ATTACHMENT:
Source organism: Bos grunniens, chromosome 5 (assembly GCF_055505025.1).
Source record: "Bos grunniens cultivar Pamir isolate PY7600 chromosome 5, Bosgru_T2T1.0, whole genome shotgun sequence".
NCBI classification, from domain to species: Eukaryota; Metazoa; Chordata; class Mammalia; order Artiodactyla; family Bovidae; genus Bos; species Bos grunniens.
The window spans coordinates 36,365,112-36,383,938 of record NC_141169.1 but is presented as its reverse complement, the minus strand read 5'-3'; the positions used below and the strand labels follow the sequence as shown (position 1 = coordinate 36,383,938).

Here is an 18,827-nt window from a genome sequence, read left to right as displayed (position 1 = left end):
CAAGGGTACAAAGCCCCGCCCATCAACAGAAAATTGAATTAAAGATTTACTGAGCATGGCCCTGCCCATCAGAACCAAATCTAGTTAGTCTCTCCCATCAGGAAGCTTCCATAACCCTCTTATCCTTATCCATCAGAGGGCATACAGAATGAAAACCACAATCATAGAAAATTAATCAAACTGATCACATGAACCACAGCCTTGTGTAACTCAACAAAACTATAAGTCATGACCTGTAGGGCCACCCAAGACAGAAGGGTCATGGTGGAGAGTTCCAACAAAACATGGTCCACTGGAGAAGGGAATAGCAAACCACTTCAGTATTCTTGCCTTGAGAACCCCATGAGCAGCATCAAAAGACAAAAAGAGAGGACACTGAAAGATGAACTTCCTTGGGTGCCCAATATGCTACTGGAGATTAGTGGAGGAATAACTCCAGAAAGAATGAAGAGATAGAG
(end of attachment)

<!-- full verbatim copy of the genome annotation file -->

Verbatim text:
Source organism: Bos grunniens, chromosome 5 (assembly GCF_055505025.1).
Source record: "Bos grunniens cultivar Pamir isolate PY7600 chromosome 5, Bosgru_T2T1.0, whole genome shotgun sequence".
NCBI classification, from domain to species: Eukaryota; Metazoa; Chordata; class Mammalia; order Artiodactyla; family Bovidae; genus Bos; species Bos grunniens.
The window spans coordinates 36,365,112-36,383,938 of record NC_141169.1 but is presented as its reverse complement, the minus strand read 5'-3'; the positions used below and the strand labels follow the sequence as shown (position 1 = coordinate 36,383,938).

Here is an 18,827-nt window from a genome sequence, read left to right as displayed (position 1 = left end):
CAAGGGTACAAAGCCCCGCCCATCAACAGAAAATTGAATTAAAGATTTACTGAGCATGGCCCTGCCCATCAGAACCAAATCTAGTTAGTCTCTCCCATCAGGAAGCTTCCATAACCCTCTTATCCTTATCCATCAGAGGGCATACAGAATGAAAACCACAATCATAGAAAATTAATCAAACTGATCACATGAACCACAGCCTTGTGTAACTCAACAAAACTATAAGTCATGACCTGTAGGGCCACCCAAGACAGAAGGGTCATGGTGGAGAGTTCCAACAAAACATGGTCCACTGGAGAAGGGAATAGCAAACCACTTCAGTATTCTTGCCTTGAGAACCCCATGAGCAGCATCAAAAGACAAAAAGAGAGGACACTGAAAGATGAACTTCCTTGGGTGCCCAATATGCTACTGGAGATTAGTGGAGGAATAACTCCAGAAAGAATGAAGAGATAGAG